Quick Explore in Excel 2013

November 18th 2013

I have a tendency to ignore new features in software until I know I need them. This rarely works out for me because until I know what the feature does, how will I know if I need it?

And thus it was with Quick Explore in Excel 2013. In over a year of using Excel 2013 and building pivot tables daily, I still had found no reason to use Quick Explore. Even the word "quick" could not entice me to take a few seconds to find out what it does.

Then, last month, I accidentally clicked and activated Quick Explore. A few weeks later and I use it all the time. Quick Explore in Excel 2013 is an essential must-know for all pivot table users everywhere.

What does Quick Explore do?


Let's say you have a pivot table that shows the number of tornadoes that touched down each month. January 2008 stands out as particularly anomalous and you want to know why.


84 tornadoes in January 2008? I wonder why?

In Excel 2010, you can manually filter to that specific month of year and then start adding additional attributes to see which states or which dates in January caused the number to be so unusual. When you're done, you can click undo to get back to your original pivot table.

This works great but it is cumbersome. You were already looking at a pivot table with January 2008 on it. But then, instead of being able to right-click to filter to January 2008, you have to open up a filter dialog box that shows you every month & year that ever was and find January 2008 to filter to.


Pick a month to filter to. Oh, you weren't looking at 1950? Too bad. Just be glad you're filtering on months and not on account numbers as this would be even slower.

In Excel 2013, everything changes.

You want to find out more about January 2008? Select the month in your pivot table and you'll see the little Quick Explore box to the bottom right of the cell. (Or you can right click and select Quick Explore from the menu).


The Quick Explore box. If you use pivot tables in Excel 2013, you see this all the time.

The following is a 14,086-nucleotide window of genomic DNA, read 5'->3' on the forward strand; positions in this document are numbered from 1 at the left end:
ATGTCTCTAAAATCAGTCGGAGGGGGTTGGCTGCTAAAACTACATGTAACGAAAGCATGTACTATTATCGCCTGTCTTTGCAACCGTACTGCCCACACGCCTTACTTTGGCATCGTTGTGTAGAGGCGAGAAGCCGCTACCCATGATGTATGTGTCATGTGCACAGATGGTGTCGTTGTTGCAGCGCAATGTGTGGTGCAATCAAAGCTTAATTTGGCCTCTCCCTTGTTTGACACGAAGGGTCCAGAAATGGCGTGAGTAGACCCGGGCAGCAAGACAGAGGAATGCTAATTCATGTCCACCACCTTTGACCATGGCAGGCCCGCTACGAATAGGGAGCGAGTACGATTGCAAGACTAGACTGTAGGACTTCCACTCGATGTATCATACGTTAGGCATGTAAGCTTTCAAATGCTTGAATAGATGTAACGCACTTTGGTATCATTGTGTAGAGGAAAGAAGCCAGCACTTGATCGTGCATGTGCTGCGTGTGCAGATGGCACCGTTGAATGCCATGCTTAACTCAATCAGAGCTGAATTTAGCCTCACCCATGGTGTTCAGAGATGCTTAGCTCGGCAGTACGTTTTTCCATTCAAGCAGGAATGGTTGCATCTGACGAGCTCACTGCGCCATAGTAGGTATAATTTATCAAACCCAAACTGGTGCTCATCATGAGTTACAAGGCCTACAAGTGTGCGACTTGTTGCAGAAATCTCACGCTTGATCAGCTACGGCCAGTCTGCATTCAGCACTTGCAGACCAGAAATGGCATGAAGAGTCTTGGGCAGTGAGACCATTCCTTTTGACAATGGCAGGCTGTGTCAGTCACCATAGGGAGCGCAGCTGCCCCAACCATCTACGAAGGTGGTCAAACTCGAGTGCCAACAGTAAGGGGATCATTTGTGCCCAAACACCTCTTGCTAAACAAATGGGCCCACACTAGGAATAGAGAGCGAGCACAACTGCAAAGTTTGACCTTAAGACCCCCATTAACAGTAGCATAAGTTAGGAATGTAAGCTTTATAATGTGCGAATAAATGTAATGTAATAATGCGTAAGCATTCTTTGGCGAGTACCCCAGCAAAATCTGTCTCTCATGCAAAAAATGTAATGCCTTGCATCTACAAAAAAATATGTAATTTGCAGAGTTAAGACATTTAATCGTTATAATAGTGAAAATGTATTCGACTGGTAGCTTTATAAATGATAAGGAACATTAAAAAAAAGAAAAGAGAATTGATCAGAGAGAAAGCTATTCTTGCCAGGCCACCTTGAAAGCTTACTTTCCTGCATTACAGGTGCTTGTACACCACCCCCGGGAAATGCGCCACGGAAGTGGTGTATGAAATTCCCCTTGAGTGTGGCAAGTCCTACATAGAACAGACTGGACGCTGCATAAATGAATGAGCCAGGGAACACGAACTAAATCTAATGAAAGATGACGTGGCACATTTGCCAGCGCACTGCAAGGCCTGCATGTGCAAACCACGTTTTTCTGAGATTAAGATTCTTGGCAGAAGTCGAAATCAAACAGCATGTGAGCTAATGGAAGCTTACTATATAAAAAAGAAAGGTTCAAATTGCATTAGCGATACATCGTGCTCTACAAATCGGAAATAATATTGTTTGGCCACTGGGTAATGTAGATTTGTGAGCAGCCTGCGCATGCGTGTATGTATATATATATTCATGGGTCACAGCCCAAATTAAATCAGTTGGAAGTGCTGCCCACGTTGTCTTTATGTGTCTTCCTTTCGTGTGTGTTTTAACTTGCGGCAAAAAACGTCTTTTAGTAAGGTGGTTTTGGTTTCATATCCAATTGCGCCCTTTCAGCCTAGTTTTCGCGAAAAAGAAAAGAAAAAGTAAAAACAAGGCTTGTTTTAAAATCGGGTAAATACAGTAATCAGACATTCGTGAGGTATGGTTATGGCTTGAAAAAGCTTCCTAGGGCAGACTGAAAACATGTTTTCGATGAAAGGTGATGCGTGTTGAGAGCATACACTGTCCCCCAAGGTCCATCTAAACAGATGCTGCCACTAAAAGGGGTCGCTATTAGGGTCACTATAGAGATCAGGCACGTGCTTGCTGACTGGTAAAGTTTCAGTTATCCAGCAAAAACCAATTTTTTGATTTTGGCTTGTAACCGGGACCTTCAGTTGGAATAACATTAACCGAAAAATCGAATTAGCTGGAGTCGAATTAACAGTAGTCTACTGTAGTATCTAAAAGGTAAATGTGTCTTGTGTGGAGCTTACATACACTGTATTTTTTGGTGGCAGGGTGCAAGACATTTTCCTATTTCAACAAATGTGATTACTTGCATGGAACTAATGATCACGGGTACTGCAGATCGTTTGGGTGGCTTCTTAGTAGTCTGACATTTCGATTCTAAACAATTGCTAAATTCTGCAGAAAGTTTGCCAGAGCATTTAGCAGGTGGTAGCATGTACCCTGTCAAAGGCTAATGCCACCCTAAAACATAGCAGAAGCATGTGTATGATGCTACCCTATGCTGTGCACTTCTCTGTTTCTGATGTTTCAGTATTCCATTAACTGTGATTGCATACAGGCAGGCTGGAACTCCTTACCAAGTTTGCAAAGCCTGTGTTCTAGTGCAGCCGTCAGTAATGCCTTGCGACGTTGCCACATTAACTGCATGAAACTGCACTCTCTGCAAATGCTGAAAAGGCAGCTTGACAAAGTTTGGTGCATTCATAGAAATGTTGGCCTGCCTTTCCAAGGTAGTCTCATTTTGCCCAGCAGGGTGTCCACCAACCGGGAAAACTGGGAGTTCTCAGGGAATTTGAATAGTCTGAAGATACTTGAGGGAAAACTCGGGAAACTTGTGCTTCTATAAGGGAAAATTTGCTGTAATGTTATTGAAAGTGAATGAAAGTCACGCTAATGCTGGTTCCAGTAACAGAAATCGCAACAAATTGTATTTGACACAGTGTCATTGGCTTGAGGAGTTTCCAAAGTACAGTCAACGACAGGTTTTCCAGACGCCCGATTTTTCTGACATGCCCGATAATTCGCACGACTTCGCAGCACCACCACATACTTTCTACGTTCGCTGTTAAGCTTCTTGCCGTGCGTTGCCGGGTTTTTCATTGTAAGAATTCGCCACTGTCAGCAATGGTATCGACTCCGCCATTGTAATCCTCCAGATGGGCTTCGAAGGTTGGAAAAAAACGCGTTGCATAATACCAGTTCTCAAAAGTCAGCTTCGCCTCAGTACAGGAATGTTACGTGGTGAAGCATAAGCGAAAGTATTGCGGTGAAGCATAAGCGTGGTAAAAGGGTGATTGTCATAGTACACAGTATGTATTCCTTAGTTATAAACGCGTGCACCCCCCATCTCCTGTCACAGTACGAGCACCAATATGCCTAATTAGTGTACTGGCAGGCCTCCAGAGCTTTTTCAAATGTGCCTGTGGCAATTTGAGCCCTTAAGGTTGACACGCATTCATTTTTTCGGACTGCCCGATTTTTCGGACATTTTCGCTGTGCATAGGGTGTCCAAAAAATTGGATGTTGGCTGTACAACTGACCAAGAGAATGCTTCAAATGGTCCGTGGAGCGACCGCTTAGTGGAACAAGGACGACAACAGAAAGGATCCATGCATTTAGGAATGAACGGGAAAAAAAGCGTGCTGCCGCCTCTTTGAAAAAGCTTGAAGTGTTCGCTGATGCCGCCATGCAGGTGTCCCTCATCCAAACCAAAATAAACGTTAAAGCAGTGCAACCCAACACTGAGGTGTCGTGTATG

The Quick Explore menu opens and here I can drill to another attribute that I want to slice January 2008 tornadoes by. In this case, I'm going to slice by state and see which state is causing our January tornado numbers to be so high.


The Quick Explore dialog box. On the left hand side I can browse all the attributes in my data model. Once I've decided on one, I can then select it on the right hand side to slice my January 2008 data by that attribute.

Quick Explore does two steps in one:

1) It adds January 2008 (the cell I initially Quick Explored) as a filter to my pivot
2) It slices that number by the new attribute I selected

And that's it. In just a couple of quick clicks I can see that Missouri had an outbreak of January tornadoes that explains why my January number is so high.


A quick explore of January 2008 tornadoes by state.

At this point I can use Quick Explore again to drill into Missouri and find out what dates or what places in Missouri had tornadoes. I can also manipulate the pivot table in the regular way - dragging on additional attributes. Finally I can press CTRL+Z to undo my Quick Explore and return to my original pivot table.

Quick Explore doesn't give you anything you couldn't do before. Instead, it gives you a short-cut to make exploring the data in pivot tables faster. If you use pivot tables regularly, Quick Explore is definitely worth knowing about.

Note: Quick Explore only works when pivoting against a cube or Power Pivot data model. Here's the Microsoft documentation on Quick Explore.

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